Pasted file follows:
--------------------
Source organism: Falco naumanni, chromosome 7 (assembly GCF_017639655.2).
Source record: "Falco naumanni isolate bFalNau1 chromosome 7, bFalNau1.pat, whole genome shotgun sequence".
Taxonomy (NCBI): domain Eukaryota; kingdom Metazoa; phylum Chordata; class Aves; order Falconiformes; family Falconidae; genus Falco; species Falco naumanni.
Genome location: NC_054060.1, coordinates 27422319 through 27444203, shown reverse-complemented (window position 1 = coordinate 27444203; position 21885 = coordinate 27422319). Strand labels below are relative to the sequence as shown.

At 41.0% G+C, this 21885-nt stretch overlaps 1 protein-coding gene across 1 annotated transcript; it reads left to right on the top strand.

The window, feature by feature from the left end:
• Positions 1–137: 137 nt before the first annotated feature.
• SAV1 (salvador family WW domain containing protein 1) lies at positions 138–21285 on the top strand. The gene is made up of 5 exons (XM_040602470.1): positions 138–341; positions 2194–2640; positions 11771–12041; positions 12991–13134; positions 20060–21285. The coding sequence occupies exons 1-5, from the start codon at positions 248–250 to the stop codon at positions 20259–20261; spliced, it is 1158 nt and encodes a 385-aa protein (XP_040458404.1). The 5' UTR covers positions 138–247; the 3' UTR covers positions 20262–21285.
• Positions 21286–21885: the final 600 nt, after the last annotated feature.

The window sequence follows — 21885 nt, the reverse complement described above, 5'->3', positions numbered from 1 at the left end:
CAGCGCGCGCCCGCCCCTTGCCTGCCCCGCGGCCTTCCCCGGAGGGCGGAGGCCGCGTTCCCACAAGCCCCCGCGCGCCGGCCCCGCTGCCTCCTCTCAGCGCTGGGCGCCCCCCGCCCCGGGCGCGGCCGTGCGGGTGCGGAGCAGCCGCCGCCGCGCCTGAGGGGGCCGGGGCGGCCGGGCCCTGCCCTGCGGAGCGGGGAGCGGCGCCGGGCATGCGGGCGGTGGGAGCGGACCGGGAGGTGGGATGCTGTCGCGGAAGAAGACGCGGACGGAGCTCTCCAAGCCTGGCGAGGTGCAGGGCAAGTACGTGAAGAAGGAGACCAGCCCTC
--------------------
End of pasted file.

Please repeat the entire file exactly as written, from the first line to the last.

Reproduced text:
Source organism: Falco naumanni, chromosome 7 (assembly GCF_017639655.2).
Source record: "Falco naumanni isolate bFalNau1 chromosome 7, bFalNau1.pat, whole genome shotgun sequence".
Taxonomy (NCBI): domain Eukaryota; kingdom Metazoa; phylum Chordata; class Aves; order Falconiformes; family Falconidae; genus Falco; species Falco naumanni.
Genome location: NC_054060.1, coordinates 27422319 through 27444203, shown reverse-complemented (window position 1 = coordinate 27444203; position 21885 = coordinate 27422319). Strand labels below are relative to the sequence as shown.

At 41.0% G+C, this 21885-nt stretch overlaps 1 protein-coding gene across 1 annotated transcript; it reads left to right on the top strand.

The window, feature by feature from the left end:
• Positions 1–137: 137 nt before the first annotated feature.
• SAV1 (salvador family WW domain containing protein 1) lies at positions 138–21285 on the top strand. The gene is made up of 5 exons (XM_040602470.1): positions 138–341; positions 2194–2640; positions 11771–12041; positions 12991–13134; positions 20060–21285. The coding sequence occupies exons 1-5, from the start codon at positions 248–250 to the stop codon at positions 20259–20261; spliced, it is 1158 nt and encodes a 385-aa protein (XP_040458404.1). The 5' UTR covers positions 138–247; the 3' UTR covers positions 20262–21285.
• Positions 21286–21885: the final 600 nt, after the last annotated feature.

The window sequence follows — 21885 nt, the reverse complement described above, 5'->3', positions numbered from 1 at the left end:
CAGCGCGCGCCCGCCCCTTGCCTGCCCCGCGGCCTTCCCCGGAGGGCGGAGGCCGCGTTCCCACAAGCCCCCGCGCGCCGGCCCCGCTGCCTCCTCTCAGCGCTGGGCGCCCCCCGCCCCGGGCGCGGCCGTGCGGGTGCGGAGCAGCCGCCGCCGCGCCTGAGGGGGCCGGGGCGGCCGGGCCCTGCCCTGCGGAGCGGGGAGCGGCGCCGGGCATGCGGGCGGTGGGAGCGGACCGGGAGGTGGGATGCTGTCGCGGAAGAAGACGCGGACGGAGCTCTCCAAGCCTGGCGAGGTGCAGGGCAAGTACGTGAAGAAGGAGACCAGCCCTC